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Sunday, December 08, 2019

Watching the grass grow at Eden Gardens

From the Citizen’s Park near Theatre Road to the graffiti on the outer walls of Eden, many shades of pink have subdued the smoggy grey – the metropolis’s staple colour in early winter.

Written by Shamik Chakrabarty | Kolkata | Updated: November 19, 2019 1:32:05 pm
india vs bangladesh, ind vs ban, ind vs ban pink ball, bangladesh wet ball, kolkata test, cricket news, sports news Long queues were seen at Eden Gardens’ ticket counters on Monday. A full house is expected when India take on Bangladesh in their first pink-ball Test on Friday. (Express Photo: Partha Paul)

Kolkata, at least its centre square, is fast turning into a ‘pink city’. Jaipur shouldn’t mind, for the makeover here is temporary, exclusively related to the pink-ball Test between India and Bangladesh at Eden Gardens starting Friday.

From the Citizen’s Park near Theatre Road to the graffiti on the outer walls of Eden, many shades of pink have subdued the smoggy grey – the metropolis’s staple colour in early winter. Inside Eden, however, it’s all ‘green, green grass of home’.

That a day-night Test to be played with the pink ball needs some extra grass cover is well-known. The art and science of preparing a pitch for the occasion is a little different from the methods used for conventional, red-ball cricket. The pink-ball loses its colour early, so as a countermeasure, grass on the pitch must be a little longer than normal. Curators and ground staff perform the action in reverse for the outfield, to reduce the dew factor.

The Eden pitch looked distinctly green on Monday. (Express Photo: Partha Paul)

Daljit Singh, the former BCCI chief curator, gets into the specifics. “The curators look into the requirements of the game. Players should be able to see the ball for 80 overs. So the pitch needs to have grass cover, but it need not necessarily be a green-top, where the moisture content is high. Grass length on the Adelaide Oval pitch, when they first played a pink-ball Test there, was 11mm. But 6-8mm should suffice, for anything longer than that will make the contest lopsided in favour of the quick bowlers,” Singh told The Indian Express.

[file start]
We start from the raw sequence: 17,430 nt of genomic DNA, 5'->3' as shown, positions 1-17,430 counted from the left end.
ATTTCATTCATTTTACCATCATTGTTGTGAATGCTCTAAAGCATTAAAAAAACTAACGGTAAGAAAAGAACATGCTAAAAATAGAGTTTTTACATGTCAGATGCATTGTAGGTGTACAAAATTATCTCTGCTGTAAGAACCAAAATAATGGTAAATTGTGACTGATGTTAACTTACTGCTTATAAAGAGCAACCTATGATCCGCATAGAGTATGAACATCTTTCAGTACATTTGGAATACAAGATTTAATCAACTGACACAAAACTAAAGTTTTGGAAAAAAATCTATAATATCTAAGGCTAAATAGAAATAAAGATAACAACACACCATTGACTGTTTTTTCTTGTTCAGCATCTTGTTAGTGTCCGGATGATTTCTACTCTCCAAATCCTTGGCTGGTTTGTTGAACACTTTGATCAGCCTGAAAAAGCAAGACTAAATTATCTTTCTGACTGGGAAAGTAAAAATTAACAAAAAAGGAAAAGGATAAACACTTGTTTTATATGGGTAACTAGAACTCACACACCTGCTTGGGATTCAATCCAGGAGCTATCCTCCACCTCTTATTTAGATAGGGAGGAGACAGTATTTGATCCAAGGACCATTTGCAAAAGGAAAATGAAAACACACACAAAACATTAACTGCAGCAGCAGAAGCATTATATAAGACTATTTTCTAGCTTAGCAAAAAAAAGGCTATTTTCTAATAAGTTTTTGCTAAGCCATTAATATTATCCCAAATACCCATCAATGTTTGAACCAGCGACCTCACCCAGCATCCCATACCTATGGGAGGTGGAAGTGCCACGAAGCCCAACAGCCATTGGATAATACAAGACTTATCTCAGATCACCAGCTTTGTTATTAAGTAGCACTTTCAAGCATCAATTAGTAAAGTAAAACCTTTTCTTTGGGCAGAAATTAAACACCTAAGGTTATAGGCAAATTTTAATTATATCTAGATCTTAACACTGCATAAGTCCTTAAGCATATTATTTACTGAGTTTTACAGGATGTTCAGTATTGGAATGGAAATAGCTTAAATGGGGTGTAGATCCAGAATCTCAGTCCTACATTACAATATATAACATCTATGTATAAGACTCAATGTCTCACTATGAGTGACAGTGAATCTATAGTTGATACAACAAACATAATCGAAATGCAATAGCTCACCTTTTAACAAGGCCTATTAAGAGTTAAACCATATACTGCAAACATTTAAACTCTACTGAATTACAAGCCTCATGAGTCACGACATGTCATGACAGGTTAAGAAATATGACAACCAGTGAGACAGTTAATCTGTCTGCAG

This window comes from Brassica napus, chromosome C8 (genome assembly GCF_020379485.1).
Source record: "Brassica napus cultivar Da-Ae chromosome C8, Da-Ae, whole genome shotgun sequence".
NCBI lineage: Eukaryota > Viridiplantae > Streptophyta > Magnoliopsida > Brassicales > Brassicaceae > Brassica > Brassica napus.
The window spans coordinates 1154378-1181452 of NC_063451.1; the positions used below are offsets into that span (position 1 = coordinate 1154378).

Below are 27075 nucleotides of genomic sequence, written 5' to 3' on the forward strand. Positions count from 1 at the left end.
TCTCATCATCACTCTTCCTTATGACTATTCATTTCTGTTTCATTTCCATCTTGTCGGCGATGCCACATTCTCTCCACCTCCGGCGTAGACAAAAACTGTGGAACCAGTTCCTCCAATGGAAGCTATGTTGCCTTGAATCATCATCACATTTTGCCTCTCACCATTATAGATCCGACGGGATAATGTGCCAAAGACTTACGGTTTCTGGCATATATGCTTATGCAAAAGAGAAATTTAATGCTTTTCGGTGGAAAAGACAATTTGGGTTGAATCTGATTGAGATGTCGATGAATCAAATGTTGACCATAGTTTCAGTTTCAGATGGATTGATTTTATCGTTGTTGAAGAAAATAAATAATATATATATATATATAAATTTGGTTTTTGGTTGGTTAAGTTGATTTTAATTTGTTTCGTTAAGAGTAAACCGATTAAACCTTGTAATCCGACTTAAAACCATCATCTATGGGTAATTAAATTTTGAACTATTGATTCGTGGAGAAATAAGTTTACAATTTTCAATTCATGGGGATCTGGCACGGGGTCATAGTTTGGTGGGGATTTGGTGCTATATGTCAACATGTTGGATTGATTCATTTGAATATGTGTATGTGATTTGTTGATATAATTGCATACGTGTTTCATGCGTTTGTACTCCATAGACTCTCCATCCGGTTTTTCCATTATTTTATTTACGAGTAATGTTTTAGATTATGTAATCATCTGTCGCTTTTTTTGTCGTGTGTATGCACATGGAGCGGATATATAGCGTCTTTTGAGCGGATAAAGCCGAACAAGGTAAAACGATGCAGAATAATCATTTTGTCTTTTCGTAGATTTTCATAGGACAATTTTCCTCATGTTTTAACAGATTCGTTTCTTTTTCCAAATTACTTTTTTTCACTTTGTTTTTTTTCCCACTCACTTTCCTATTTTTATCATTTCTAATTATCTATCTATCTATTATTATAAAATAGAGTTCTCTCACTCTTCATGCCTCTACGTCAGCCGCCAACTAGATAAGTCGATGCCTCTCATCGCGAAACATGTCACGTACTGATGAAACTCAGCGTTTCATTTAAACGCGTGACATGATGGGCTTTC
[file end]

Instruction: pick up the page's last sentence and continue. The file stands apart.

Eden curator Sujan Mukherjee is satisfied with 6mm. “8mm would be a couple of millimetres too long. The pitch shouldn’t become unplayable for the batsmen. Spectators come to witness an even contest between bat and ball. Grass cover is needed on the pitch to help retain the colour of the ball and the pink ball does assist the fast bowlers (because of an extra coat of lacquer). Still you have to strike a balance. At 6mm, the batsman would be able to play their shots,” Mukherjee told this paper.

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After becoming the Eden curator three-and-a-half years ago, Mukherjee made a radical overhaul of the pitches and the outfield. The dullest ones have been transformed into the liveliest ones, pitch-wise. Eden has won the BCCI’s best venue award for the last three years on the spin under his charge.

As far as the day-night Test is concerned, it presents Mukherjee, a former Bengal Ranji player, with a new challenge. The 64-year-old is banking on his experience of preparing the pitch for the CAB Super League final three years ago – India’s first pink-ball game.

Back to the grass length, even 6mm of live grass can make life difficult for the batsmen. This is where rolling becomes important, says Singh. “Normally you avoid rolling the pitch in the afternoon, when the sun is out. You roll in the morning and evening to ensure the grass remains lively. But in this case, as because you have taller grass, you have to roll it in the afternoon so that the grass loses its green-tinge a little. You have to have controlled watering of the surface,” Singh explained.

Dew factor

He oversaw pitch preparation when pink ball was introduced in the Duleep Trophy four seasons ago. But this is for the first time a pink-ball, day-night, multi-day game is going to be played in winter. Dew could be excessive. According to Singh, thinner grass on the outfield is a way to counter it.

“Dew arrives after sundown. If the outfield has longer grass, the top layer becomes very dewy. So the outfield should have thinner grass and watering must stop at least three days before the start of the match.”

Mukherjee is a bit more optimistic when it comes to dew.

“Until yesterday, and I left around 8pm, dew was pretty manageable. Unless there’s a drastic increase, it should be OK. Also, I have seen the SG pink-ball. I think it will last,” said the Eden curator.
He spoke about how the pitch will have light watering in the lead-up the match and also, during the match. As for the outfield, watering has been stopped.

“Cyclone Bulbul has taken care of it. The amount of rainfall we had, no more watering was needed for the next 15 days. The Eden outfield is perfectly fine; grass length and everything… We just have to polish it,” Mukherjee observed.

Also Read:

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This is Eden Gardens: With heroes and history

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